Heritage Category:
Listed Building
List Entry Number:
Date first listed:
Statutory Address:


Ordnance survey map of HOLDGATE HALL
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Statutory Address:

The building or site itself may lie within the boundary of more than one authority.

Shropshire (Unitary Authority)
National Grid Reference:
SO 56214 89680



SO58NE HOLDGATE 1312-1/12/212 Holdgate Hall 12/11/54


Farmhouse incorporating remains of castle. C16 with medieval vestiges (late C13 or early C14), C19 alterations and C20 restoration. Sandstone ashlar rear, coursed rubble front with ashlar dressings, and stone rubble. Plain-tile roof with conical roof-end over tower wing. 2 integral stone ridge stacks and brick stack all with brick shafts, integral brick gable-end stack to north-east, projecting brick stack to gable-end to south-west. PLAN: rectangular plan with rear wing consisting of the lower 2 storeys of a semicircular castle tower, and end extension wing. EXTERIOR: 2 storeys, attic and cellar. South-east front is a 2-storey, 6-window range of C20 Tudor-style twin-mullion windows over twin-mullion and transom windows. 3 restored 2-light gabled dormers. Entrance door to centre right with top-light, C20 boarded door to left in segmental-arched opening. Single-storey extension wing to left with three 3-centred arches of differing widths and with C20 infilling. Right return gable: ashlar wall with 3-light attic casement to left. Left return gable: stone rubble wall with C20 attic casement, otherwise covered by single-storey extension wing. Rear: to centre right is projecting wing of former castle tower. Curved ashlar blocks on battered plinth with 3 thin arrow-slits at lower floor and 3 chamfered glazed slits above. Casement at each storey to right side of wing. To right is a stone rubble wall with 3-light casement at upper floor over 2 single-light casements. To left is a mostly ashlar 4-window range: 2 casements to left; 2 wood mullion and transom windows to right, one with leaded lights; 2 C20 2-light ground-floor windows, that to left with transom; C20 casement in cellar. INTERIOR: square-framed internal partitions, large open fireplace in hall. Chamfered bridging beams: those in hall with faceted stops, the kitchen has concave stops, the parlour has ogee stops. Fine roof timbers. Arched tower doorway. Tower reputedly attributed to Bishop Robert Burnell, Chancellor of England, who bought the castle in 1284, probably as a replacement for the old castle to the south-west. The castle was fortified in the civil war and besieged and heavily damaged by the Royalists in 1644.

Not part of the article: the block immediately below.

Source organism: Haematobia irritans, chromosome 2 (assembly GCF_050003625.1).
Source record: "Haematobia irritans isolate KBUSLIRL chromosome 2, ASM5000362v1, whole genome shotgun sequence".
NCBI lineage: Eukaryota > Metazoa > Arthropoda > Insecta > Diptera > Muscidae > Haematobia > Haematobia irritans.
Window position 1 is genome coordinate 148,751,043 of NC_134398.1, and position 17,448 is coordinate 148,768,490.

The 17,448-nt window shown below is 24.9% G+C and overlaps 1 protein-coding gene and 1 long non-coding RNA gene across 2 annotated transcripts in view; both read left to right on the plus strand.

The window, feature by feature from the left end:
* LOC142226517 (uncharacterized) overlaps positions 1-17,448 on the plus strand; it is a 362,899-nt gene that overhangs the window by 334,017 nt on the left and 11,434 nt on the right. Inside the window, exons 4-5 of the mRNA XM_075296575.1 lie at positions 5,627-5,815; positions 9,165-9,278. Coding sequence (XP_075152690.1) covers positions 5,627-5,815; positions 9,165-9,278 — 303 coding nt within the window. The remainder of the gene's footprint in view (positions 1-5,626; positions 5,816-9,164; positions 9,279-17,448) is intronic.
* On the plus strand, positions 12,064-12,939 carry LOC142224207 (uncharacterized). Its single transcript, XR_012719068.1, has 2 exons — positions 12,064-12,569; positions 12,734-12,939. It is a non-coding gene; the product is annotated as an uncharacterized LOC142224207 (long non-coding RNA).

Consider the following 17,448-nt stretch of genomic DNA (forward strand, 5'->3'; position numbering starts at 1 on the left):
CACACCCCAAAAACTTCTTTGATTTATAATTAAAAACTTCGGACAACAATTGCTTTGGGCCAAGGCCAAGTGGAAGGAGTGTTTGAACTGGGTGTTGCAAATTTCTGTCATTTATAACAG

Listing NGR: SO5621789681


The contents of this record have been generated from a legacy data system.

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This building is listed under the Planning (Listed Buildings and Conservation Areas) Act 1990 as amended for its special architectural or historic interest.

End of official listing

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